Competence, capability and virtual language


Abstract – As has been extensively exemplified in the ELF literature, users of English as a lingua franca are capable of using language to communicate in contextually appropriate ways even though in so doing they may not conform to the norms of Standard English or the usage of native speakers, which are generally taken to provide the benchmarks of competence in the language. This raises the question of what kind of construct competence is and how far it accounts for the ability to communicate. And if ‘incompetent’ users manage to be capable communicators, then what is the nature of this capability? If it refers to some kind of knowledge other than competence, what kind is it, and how is this knowledge acted upon in the actual pragmatic process of communication? Addressing these questions leads to the recognition that communication in general is achieved by the exercise of a general lingual capability that, unlike the concept of competence, is not a matter of conformity to the actual encodings of any particular language but the exploitation of the coding potential of virtual language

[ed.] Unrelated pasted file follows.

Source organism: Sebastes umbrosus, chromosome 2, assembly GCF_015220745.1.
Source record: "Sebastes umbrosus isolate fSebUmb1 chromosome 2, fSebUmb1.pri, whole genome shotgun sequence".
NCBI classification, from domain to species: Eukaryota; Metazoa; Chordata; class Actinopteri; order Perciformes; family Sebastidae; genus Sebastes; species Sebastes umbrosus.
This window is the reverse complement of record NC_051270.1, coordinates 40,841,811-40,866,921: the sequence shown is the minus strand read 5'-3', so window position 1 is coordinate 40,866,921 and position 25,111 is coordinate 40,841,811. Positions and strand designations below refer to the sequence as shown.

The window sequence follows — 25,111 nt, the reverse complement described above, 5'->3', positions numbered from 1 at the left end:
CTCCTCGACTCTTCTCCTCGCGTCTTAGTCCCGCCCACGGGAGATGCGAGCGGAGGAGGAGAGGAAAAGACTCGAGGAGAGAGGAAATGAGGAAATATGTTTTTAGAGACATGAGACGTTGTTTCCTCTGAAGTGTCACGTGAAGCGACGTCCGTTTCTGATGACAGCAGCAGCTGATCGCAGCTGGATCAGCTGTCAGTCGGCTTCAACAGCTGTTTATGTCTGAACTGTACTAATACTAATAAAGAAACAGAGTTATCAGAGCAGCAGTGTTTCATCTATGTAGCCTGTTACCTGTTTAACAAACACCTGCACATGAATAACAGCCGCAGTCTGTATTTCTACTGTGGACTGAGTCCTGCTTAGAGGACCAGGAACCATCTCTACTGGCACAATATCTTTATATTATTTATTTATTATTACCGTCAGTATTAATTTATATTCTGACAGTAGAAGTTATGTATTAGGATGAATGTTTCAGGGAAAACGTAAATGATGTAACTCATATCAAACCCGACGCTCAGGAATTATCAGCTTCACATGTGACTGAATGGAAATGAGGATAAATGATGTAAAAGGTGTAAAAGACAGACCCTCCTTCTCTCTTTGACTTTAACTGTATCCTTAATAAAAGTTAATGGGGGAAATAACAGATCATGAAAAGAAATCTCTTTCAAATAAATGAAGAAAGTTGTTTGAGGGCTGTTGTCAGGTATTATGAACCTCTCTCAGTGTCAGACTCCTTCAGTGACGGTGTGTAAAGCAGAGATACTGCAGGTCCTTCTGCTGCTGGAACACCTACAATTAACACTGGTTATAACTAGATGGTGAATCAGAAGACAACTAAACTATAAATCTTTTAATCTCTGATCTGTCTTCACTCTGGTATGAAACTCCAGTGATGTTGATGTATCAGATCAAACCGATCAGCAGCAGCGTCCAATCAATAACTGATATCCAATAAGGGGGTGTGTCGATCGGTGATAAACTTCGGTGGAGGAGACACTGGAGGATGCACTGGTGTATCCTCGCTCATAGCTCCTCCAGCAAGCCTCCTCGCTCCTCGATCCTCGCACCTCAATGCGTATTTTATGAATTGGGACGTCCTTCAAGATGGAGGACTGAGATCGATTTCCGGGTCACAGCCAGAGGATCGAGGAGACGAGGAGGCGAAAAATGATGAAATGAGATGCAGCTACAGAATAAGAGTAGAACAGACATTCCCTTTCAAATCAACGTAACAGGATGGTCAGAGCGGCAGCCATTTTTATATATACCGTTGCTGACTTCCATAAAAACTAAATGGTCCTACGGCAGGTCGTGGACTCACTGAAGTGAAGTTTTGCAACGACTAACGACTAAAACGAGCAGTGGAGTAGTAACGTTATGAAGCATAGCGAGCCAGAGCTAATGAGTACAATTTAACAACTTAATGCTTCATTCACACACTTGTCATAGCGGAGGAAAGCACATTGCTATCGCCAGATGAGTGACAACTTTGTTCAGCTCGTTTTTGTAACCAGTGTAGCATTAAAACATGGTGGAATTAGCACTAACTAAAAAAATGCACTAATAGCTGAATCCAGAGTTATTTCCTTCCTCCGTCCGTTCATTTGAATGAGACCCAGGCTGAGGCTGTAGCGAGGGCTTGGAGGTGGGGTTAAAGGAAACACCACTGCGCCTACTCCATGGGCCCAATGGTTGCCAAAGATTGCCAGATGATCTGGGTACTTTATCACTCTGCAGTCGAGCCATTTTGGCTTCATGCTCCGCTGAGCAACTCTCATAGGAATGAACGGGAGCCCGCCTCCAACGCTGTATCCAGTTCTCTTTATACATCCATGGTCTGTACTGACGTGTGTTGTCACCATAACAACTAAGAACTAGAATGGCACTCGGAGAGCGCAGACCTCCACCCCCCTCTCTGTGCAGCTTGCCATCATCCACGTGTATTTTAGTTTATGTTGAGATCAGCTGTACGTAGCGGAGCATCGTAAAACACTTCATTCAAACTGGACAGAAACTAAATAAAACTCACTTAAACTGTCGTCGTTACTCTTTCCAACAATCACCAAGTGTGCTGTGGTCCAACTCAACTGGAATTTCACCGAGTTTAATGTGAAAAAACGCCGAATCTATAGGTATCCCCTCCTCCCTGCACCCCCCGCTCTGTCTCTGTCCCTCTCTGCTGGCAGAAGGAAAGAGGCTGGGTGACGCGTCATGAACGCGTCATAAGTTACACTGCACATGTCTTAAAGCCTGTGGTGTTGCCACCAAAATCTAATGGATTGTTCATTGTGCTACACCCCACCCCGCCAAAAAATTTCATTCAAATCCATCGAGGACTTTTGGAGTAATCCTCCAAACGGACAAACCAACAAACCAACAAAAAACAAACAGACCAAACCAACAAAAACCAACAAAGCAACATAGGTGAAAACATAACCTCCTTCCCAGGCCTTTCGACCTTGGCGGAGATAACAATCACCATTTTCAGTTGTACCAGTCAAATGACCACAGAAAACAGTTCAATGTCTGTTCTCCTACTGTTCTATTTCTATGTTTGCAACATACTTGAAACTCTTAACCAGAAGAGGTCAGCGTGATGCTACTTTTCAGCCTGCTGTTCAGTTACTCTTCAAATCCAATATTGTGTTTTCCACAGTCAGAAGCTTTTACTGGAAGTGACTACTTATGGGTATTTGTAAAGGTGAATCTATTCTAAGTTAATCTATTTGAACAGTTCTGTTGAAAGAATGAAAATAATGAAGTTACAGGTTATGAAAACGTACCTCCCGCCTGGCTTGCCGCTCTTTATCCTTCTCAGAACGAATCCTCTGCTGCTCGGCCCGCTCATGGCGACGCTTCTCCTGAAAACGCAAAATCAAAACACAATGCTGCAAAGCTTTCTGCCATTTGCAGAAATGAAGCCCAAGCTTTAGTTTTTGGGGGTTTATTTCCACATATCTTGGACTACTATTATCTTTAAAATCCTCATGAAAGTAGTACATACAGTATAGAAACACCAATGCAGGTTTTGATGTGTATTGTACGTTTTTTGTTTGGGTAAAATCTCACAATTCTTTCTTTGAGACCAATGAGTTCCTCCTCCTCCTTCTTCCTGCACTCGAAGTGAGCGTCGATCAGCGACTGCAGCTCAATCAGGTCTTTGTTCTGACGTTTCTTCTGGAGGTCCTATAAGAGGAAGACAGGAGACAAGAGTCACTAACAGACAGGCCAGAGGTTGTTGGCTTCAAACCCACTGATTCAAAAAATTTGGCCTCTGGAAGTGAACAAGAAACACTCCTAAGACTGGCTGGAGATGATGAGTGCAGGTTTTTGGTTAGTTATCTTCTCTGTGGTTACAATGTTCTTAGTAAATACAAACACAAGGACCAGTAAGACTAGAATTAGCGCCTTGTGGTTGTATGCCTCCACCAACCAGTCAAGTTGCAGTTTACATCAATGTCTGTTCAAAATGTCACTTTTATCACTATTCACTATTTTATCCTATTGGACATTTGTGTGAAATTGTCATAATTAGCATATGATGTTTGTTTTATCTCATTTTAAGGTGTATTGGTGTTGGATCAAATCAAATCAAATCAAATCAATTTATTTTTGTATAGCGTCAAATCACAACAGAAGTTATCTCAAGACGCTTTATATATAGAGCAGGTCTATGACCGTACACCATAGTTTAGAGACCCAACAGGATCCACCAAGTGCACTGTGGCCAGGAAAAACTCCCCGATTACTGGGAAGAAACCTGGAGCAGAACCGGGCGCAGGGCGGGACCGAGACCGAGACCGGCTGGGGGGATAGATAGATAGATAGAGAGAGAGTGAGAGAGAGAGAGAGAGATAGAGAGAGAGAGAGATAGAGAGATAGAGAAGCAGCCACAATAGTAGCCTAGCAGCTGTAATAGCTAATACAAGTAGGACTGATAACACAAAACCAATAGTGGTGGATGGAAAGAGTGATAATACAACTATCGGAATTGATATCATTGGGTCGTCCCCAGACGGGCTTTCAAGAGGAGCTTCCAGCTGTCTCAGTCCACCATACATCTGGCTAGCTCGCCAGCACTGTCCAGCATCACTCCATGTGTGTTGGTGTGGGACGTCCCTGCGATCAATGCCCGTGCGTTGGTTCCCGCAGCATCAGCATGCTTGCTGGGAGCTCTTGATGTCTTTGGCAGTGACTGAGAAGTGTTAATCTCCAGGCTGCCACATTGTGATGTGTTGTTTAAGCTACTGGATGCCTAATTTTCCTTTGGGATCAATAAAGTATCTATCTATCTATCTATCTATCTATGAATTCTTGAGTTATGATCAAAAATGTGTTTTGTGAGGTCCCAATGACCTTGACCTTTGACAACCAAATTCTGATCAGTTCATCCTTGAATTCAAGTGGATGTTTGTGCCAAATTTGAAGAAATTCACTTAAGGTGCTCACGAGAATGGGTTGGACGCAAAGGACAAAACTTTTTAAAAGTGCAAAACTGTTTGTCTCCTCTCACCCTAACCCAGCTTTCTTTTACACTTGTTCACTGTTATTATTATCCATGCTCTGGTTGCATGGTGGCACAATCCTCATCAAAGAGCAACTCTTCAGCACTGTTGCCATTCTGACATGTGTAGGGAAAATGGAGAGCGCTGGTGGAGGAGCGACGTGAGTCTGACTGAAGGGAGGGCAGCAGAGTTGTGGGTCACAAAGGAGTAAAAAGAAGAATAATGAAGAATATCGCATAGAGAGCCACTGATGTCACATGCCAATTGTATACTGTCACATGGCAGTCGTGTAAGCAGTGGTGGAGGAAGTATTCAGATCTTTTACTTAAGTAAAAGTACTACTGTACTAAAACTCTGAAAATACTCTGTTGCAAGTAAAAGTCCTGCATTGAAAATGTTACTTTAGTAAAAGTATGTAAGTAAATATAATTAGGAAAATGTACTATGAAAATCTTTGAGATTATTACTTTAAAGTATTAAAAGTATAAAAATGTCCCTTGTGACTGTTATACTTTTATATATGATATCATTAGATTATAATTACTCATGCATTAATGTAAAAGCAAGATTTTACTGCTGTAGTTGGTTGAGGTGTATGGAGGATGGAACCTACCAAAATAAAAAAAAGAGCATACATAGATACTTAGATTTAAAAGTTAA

DOI Code: 10.1285/i22390359v24p23

Keywords: communication; English as a lingua franca; competence; conformity; capability; virtual language


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